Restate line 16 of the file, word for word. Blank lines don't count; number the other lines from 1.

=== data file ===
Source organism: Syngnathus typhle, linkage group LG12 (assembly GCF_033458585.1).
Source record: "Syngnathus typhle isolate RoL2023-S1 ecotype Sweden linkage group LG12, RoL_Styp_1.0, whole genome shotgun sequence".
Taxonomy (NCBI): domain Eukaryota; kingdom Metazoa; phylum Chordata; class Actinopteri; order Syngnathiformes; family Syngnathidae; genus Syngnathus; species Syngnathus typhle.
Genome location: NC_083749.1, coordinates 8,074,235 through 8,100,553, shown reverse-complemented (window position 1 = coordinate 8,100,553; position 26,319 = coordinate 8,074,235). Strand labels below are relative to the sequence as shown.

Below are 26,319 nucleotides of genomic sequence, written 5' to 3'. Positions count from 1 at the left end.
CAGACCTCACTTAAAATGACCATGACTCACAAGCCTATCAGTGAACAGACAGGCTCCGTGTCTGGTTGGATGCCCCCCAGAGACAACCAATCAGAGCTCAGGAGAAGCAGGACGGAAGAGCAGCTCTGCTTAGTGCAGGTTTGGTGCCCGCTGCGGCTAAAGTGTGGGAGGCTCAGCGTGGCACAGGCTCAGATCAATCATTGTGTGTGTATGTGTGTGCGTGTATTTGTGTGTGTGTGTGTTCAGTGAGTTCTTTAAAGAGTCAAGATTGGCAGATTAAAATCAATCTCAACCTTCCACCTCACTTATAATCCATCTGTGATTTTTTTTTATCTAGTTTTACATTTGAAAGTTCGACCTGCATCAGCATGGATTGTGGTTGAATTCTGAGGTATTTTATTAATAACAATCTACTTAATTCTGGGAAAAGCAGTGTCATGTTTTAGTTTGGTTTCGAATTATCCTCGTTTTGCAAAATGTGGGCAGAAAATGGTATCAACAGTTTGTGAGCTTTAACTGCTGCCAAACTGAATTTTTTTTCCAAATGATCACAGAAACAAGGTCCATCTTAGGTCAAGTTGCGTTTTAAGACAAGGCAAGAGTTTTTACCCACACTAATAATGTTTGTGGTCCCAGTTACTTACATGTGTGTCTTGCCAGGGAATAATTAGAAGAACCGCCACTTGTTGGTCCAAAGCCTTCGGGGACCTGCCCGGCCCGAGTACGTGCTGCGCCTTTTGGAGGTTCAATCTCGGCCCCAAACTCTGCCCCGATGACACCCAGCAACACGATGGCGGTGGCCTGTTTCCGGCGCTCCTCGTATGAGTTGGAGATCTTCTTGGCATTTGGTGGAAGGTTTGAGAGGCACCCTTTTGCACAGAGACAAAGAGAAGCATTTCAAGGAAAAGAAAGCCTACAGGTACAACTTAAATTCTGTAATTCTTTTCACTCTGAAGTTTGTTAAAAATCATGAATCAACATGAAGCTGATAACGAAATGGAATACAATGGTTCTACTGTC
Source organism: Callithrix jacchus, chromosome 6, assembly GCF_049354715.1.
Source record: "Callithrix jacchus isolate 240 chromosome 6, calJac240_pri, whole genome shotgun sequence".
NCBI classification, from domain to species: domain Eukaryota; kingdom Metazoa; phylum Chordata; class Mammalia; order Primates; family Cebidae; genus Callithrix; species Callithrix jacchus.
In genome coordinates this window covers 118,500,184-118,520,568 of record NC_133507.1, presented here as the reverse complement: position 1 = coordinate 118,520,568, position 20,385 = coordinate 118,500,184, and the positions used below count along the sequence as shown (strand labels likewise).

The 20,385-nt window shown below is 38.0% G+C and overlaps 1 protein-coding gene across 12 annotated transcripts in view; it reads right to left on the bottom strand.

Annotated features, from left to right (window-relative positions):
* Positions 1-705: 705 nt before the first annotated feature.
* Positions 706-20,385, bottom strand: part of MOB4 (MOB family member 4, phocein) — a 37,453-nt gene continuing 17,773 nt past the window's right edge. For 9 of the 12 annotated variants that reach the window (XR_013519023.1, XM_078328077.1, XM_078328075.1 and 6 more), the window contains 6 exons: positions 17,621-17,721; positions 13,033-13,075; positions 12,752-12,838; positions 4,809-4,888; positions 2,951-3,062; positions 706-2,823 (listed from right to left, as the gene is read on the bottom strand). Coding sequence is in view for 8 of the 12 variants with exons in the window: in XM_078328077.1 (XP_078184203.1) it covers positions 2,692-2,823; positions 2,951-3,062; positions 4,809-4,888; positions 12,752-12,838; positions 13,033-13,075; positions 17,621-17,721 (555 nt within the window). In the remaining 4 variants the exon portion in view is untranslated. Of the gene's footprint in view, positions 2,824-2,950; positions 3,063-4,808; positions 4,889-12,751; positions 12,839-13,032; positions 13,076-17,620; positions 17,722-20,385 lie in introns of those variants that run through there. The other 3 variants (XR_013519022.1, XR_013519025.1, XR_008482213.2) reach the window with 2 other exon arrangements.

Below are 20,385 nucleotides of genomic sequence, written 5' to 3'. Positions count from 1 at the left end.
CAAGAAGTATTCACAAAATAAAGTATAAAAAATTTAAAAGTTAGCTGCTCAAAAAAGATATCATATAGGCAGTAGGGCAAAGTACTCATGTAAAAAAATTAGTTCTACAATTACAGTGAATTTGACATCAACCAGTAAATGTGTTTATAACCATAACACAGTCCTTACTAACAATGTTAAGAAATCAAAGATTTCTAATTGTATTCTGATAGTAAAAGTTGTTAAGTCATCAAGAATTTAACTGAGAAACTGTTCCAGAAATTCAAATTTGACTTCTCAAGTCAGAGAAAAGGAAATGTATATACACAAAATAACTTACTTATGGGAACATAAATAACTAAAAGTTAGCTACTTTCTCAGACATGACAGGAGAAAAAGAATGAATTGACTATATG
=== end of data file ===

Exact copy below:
CAAGAAGTATTCACAAAATAAAGTATAAAAAATTTAAAAGTTAGCTGCTCAAAAAAGATATCATATAGGCAGTAGGGCAAAGTACTCATGTAAAAAAATTAGTTCTACAATTACAGTGAATTTGACATCAACCAGTAAATGTGTTTATAACCATAACACAGTCCTTACTAACAATGTTAAGAAATCAAAGATTTCTAATTGTATTCTGATAGTAAAAGTTGTTAAGTCATCAAGAATTTAACTGAGAAACTGTTCCAGAAATTCAAATTTGACTTCTCAAGTCAGAGAAAAGGAAATGTATATACACAAAATAACTTACTTATGGGAACATAAATAACTAAAAGTTAGCTACTTTCTCAGACATGACAGGAGAAAAAGAATGAATTGACTATATG